Labor vows to block NSW public sector pay freeze

Labor says it will do everything it can to stop a NSW government decision to implement a 12 month freeze on public sector pay rises.

The move announced by Premier Gladys Berejiklian this week means 400,000 government employees will miss out on their 2.5 per cent pay rise.

The freeze, which applies to all government positions including state owned corporations and departmental secretaries and executives, will save around $3 billion, the government says.

It will apply prospectively so workers with agreements already in place will be affected for the first 12 months of their next agreement.

The government says in return, all workers who are not senior executives will be protected from forced redundancies.

Ms Berejiklian said the freeze would allow the government “to focus on preserving existing public sector jobs”.

“The only way NSW will come out of this crisis in a strong position is if we all make sacrifices, and that’s what we’re asking our own workforce to do because we are all in this together,” she said.

An ‘attack’ on public sector workers

NSW Labor leader Jodi McKay called it an attack on public sector employees and said the government’s attempt to introduce the freeze by regulation was a sneaky attempt to avoid scrutiny.

Labor leader Jodi Mckay and opposition industrial relations spokesman Adam Searle.

“We will not accept a pay cut for the public service in NSW,” she told reporters.

“Labor will work with other non-government members to ensure this attack on working people who have served the public so well during the pandemic is blocked.

“We will join with the union movement, we will join with our teachers, with our nurses, with our police, with our public service right across NSW. We will stop this and we will use the power of the parliament to do that.”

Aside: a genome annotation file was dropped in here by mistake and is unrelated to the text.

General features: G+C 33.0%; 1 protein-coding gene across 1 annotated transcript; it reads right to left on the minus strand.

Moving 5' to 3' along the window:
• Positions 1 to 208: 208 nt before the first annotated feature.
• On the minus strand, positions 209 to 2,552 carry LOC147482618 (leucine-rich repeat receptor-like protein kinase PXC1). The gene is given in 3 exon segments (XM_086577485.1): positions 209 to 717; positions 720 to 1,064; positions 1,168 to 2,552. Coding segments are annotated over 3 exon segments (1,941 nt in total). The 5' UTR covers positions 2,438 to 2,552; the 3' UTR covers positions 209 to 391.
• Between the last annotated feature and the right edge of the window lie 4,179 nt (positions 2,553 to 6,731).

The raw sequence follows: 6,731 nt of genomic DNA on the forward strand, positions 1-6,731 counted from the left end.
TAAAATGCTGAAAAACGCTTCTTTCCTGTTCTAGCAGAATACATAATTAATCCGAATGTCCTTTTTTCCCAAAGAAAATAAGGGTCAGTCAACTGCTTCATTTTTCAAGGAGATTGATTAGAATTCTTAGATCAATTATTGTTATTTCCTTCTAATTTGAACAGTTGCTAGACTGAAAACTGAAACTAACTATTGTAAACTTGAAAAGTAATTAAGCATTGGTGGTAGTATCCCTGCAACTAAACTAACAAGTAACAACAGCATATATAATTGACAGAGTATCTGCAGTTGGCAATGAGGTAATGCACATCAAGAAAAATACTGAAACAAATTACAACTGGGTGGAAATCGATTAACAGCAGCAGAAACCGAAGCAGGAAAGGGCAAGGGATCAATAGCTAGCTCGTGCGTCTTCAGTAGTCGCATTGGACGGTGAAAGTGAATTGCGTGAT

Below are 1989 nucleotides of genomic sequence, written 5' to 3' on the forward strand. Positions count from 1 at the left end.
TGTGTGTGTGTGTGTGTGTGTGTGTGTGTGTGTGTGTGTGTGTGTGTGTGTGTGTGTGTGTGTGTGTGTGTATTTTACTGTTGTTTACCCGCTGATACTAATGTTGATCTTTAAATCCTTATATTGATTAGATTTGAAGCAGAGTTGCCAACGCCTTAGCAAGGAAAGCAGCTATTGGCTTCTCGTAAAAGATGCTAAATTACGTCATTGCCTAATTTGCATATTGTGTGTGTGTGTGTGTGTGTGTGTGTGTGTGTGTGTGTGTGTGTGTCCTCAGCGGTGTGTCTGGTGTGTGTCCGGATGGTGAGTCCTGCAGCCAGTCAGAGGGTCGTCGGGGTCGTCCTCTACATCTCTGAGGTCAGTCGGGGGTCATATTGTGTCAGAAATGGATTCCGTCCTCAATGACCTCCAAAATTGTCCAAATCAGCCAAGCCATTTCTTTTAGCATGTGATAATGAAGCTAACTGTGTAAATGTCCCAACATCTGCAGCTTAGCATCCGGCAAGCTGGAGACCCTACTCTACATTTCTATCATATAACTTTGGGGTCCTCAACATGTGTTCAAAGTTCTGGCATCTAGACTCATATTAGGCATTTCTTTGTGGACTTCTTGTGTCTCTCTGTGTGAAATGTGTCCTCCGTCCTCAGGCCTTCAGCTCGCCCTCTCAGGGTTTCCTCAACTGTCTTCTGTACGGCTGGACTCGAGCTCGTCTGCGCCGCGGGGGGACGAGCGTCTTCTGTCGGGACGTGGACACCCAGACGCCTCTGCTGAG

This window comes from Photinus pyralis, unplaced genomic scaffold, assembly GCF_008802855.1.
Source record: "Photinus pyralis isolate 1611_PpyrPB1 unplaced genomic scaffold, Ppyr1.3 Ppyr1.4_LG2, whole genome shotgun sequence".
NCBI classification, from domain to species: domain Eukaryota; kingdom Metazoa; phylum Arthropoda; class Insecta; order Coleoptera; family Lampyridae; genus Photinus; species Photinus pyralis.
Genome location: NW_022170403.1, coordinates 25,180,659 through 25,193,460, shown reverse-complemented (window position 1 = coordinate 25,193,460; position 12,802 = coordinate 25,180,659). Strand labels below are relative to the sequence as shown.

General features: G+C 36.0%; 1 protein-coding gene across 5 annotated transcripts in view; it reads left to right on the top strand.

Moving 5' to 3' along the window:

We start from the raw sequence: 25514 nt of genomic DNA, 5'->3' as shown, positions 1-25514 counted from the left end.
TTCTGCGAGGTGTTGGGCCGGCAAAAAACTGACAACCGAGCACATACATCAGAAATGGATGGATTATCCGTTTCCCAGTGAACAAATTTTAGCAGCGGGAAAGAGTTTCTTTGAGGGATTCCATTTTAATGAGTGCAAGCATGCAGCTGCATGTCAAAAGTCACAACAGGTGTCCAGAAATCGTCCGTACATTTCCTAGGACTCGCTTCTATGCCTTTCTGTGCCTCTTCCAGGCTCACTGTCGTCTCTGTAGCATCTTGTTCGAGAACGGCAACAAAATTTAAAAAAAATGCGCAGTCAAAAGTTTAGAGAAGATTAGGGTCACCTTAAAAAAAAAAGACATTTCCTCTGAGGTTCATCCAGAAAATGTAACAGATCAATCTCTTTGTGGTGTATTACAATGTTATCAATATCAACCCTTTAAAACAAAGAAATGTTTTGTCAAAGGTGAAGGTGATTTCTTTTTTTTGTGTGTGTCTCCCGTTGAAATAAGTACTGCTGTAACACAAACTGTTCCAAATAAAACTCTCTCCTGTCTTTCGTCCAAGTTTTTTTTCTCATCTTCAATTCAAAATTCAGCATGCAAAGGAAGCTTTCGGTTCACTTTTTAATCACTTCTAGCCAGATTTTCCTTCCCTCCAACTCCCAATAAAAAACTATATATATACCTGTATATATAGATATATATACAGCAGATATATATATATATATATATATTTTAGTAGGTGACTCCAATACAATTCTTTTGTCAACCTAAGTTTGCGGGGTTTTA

The Upper House has the power to repeal legislation and Labor Leader in the Upper House Adam Searle said following conversations with crossbench members he was “reasonably confident” the freeze would be blocked.

One of them, Greens MLC David Shoebridge, said on Twitter the party would never support a pay freeze for frontline public sector workers.

Union slams ‘pay cut’

The Union representing NSW public sector workers, the Public Service Association, said the freeze amounted to a pay cut.

General secretary Stewart Little described it as “extraordinarily disappointing”.

“Make no mistake, this is a pay cut: the difference will not be made up in future years,” he told a media conference.

“Asking for a 2.5 pay rise is not being greedy, it is ensuring members’ pay packets keep up with the cost of living.”

“Even members receiving pay rises under existing awards and agreements this year will miss out on pay increases in years to come.”

Federal Labor called it “a slap in the face” for those who had kept the economy going during difficult times and in some cases literally put their lives on the line.

Opposition leader Anthony Albanese has called on Prime Minister Scott Morrison to take action.

“Step in here, pick up the phone to the New South Wales Premier, and talk to her about why this is unacceptable,” he told reporters.

The NSW decision comes after the federal government announced last month it was deferring general wage increases for Commonwealth Public Servants until next April.

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3 thoughts on “Labor vows to block NSW public sector pay freeze

    1. Nurses, police, teachers, etc, are all respected members of the community for the heroic work they do, however, in the current climate, with hundreds of thousands of people losing their jobs and with such an uncertain future awaiting us all, some restraint needs to be shown, however painful – imagine not having a job at all to go to tomorrow morning!
      Gladys, by the way, the Police Commissioner doesn’t need a 90K wage rise either!

  1. Cutting public sector wages sends a signal to business to cut the wages of people who work in the private sector as well. The knock on affect will take money out of the economy leading to job losses. If the Premier wants to save money she should not go ahead with the wasteful and unnecessary move of the Power House Museum.

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